With a recorded 232 million vaccinations in the United States, the Centers for Disease Control and Prevention has released less restrictive policies for those fully vaccinated, allowing them to go outdoors without a mask.
A person is considered fully vaccinated two weeks after their single-dose vaccine or second dose in a two-dose vaccine, according to the CDC.
The guidelines for fully vaccinated people state that those who have received both doses can gather indoors amongst each other without masks or social distancing, as well as being able to gather with unvaccinated people.
The CDC still recommends not gathering with high-risk people or those who live with someone high-risk and have not received the vaccine.
The regulations for travel have also been updated for those who are fully vaccinated. A COVID-19 test will not be required prior to or after travel, and travelers will not need to self quarantine.
According to the CDC, those traveling internationally will need to show proof of a negative COVID-19 test or proof of recovery before traveling back to the United States. The test should be completed three to five days after traveling internationally.
Additionally, if there is COVID-19 exposure to a fully vaccinated person, they will not need to isolate themselves nor be tested.
Those who are not fully vaccinated should still be taking all precautions, such as wearing a mask, social distancing and avoiding large crowds or indoor spaces.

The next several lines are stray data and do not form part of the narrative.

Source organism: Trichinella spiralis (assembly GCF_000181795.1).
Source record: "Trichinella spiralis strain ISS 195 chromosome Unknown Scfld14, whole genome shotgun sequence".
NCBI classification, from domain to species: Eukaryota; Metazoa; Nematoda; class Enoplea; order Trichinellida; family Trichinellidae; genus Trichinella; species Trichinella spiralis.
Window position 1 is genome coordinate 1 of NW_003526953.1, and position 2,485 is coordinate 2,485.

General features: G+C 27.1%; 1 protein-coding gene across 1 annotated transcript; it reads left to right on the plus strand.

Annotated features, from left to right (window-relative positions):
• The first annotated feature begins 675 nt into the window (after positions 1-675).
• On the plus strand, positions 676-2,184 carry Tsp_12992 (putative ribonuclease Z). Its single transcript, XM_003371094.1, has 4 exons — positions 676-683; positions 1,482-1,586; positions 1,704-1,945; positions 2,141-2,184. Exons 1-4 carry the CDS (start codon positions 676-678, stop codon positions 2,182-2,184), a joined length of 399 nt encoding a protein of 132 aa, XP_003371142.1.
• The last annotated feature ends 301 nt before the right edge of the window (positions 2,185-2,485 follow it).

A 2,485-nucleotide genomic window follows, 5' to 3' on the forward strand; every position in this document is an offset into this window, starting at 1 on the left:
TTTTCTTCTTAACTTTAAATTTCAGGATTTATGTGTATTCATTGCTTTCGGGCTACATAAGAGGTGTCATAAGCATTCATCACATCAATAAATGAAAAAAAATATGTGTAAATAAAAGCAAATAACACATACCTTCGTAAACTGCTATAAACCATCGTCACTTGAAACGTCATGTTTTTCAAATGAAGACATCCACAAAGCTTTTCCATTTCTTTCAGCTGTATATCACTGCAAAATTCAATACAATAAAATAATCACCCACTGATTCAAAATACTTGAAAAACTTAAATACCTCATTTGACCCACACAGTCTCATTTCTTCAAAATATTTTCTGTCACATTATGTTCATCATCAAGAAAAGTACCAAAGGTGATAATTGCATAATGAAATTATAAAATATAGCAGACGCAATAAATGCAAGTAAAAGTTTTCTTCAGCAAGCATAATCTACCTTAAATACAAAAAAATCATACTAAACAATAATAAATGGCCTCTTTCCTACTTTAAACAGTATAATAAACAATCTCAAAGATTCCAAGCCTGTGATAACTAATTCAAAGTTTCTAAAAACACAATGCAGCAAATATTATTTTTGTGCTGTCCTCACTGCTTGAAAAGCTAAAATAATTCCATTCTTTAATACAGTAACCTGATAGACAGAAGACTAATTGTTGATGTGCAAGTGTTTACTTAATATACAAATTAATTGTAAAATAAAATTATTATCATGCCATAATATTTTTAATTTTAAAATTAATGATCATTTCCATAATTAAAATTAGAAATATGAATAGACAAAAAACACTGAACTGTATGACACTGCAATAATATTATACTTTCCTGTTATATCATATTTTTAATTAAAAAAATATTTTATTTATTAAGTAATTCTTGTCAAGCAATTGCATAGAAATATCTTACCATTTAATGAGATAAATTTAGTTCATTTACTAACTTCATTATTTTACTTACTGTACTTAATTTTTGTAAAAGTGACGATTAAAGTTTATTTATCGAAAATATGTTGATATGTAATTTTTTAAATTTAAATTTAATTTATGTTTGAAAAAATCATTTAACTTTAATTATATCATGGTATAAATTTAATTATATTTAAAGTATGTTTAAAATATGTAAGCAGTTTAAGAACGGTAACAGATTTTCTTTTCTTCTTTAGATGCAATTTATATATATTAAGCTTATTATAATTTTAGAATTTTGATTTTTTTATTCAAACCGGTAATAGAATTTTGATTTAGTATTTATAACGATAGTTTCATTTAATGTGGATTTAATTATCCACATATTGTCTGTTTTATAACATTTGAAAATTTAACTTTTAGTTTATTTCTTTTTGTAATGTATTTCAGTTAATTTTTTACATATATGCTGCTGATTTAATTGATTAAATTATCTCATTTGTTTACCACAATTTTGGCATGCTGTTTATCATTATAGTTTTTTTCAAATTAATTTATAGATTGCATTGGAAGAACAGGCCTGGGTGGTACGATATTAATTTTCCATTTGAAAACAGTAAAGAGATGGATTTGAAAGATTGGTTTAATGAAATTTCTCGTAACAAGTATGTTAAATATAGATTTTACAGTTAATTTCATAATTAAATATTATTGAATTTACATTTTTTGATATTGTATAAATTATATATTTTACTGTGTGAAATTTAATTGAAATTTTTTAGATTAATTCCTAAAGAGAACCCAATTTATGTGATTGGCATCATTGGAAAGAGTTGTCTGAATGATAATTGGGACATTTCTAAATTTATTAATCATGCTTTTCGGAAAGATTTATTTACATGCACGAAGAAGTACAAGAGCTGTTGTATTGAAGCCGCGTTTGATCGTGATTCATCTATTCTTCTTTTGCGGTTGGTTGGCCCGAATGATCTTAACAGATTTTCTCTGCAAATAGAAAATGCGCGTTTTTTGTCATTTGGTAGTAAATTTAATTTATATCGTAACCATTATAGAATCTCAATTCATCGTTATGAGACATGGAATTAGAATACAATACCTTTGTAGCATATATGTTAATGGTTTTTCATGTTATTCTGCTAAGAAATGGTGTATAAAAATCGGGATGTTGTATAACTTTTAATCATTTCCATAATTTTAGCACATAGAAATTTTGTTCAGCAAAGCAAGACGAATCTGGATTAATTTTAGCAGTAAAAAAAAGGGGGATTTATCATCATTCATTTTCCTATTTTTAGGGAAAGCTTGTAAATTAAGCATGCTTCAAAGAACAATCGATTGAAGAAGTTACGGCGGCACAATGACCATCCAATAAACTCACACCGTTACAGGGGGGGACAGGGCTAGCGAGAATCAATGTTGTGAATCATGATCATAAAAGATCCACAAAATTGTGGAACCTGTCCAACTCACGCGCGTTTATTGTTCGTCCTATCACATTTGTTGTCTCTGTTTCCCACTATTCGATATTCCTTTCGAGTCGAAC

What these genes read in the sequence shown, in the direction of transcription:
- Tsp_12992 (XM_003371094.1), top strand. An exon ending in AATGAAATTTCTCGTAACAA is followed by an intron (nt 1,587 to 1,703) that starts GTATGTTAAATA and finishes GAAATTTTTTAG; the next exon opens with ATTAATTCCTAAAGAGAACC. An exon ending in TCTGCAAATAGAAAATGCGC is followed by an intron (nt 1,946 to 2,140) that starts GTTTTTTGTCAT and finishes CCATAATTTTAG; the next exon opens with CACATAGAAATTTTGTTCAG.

California has administered 28,125,915 doses of the COVID-19 vaccine, with 45.6% of Californians receiving at least one dose of the vaccine.
The CDC recommends considering how COVID-19 is spreading in the community when deciding on activities to participate in.
With the increase in vaccinations, counties in California could see its cities reopening soon.
At a press conference on April 6, Gov. Gavin Newsom said that California has the lowest COVID-19 positivity rate in the United States. He said that the state plans to fully reopen on June 15, moving away from the current four-tier system in place.
Orange County remains in the orange tier, the moderate tier of California's Blueprint for a Safer Economy, the second-lowest tier. The yellow tier is the lowest restrictive tier, with the threshold being two positive cases per 100,000 people.
Currently, Orange County has a rate of 1.4% positive tests for COVID-19, but with 2.6 new cases per 100,000 people, the county does not qualify to move to the least restrictive tier yet.
Orange County has 253,664 positive COVID-19 cases to date, with 4,939 deaths.
Los Angeles County has met the threshold to move into the yellow tier, but currently remains in the orange tier.